SENTENCING THE ELDERLY – AN ACT OF MERCY OR DISCRIMINATION? S v Phillips (unreported, DCLD), case no CC141/08
Keywords:advanced age, elderly offender, sentencing the elderly, concept of mercy, free pardon, parole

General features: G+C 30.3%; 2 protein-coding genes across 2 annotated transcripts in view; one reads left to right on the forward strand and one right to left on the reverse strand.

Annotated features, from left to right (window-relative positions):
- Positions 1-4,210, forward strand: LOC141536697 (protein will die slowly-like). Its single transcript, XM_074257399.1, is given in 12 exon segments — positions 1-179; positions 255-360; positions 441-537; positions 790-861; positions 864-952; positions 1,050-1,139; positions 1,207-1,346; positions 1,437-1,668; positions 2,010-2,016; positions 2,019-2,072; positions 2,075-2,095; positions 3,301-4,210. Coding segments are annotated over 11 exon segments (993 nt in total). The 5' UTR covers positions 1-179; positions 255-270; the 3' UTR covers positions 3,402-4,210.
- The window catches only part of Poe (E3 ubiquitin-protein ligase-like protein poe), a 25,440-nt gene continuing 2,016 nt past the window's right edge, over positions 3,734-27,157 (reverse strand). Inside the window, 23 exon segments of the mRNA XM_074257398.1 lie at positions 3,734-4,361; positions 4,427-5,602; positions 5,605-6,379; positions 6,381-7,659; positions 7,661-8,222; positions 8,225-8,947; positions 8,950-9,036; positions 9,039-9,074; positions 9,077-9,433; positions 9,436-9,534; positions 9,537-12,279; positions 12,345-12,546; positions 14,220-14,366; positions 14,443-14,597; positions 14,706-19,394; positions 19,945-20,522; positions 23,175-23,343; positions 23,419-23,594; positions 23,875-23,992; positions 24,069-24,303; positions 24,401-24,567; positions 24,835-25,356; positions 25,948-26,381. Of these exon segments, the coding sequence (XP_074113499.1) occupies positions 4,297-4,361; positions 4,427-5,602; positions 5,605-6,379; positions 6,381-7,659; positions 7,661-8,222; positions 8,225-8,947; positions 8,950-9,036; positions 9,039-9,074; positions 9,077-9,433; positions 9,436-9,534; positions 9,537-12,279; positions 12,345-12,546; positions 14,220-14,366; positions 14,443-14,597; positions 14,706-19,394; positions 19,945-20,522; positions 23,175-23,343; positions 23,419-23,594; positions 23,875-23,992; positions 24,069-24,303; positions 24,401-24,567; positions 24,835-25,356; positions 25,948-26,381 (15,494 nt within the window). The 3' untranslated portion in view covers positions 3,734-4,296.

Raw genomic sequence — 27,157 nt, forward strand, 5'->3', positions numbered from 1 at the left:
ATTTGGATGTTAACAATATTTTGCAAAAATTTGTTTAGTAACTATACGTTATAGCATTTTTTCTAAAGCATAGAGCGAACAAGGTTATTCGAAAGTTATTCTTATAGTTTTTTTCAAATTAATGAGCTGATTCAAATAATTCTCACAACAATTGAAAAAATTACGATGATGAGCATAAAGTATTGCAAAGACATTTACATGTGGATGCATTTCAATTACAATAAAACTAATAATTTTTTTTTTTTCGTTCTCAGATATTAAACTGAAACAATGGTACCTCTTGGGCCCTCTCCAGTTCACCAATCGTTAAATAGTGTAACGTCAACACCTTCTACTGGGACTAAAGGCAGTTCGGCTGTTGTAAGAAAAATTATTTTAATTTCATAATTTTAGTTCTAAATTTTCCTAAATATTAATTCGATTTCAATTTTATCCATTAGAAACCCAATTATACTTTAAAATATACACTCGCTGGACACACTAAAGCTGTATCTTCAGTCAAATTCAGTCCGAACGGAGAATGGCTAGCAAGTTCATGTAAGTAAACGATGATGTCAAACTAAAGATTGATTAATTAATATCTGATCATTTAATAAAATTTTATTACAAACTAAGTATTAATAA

In 2008, the authors’ note on advanced age as a mitigating factor in the South African criminal courts set out the Roman-Dutch history and the South African case law with regard to this issue. Brief reference was made to the position of the elderly offender in the Zimbabwean, English and Australian jurisdictions. The aim of this note is not to repeat what was said before, but to provide a wider perspective on the pertinent issues relating to sentencing the elderly (a contested term, but for present purposes referring to offenders over the age of 60), especially the concept of mercy. It should be reiterated that old age does not exclude criminal liability, but it can serve as one of many mitigating factors during sentencing although it is not a bar to imprisonment. The case of S v Phillips is no exception. The structure of this note is the following: it commences with a discussion of the Phillips judgment and to place it within a general problematic sentencing framework vis-a-vis the elderly. The concept of mercy is then examined in light of recent Commonwealth jurisprudence; whereafter parallels are drawn between the sentencing of a battered wife and the sentencing of a battered geriatric. The note concludes with a brief mention of the post-sentencing options available to an offender in the form of mercy and as well as parole.
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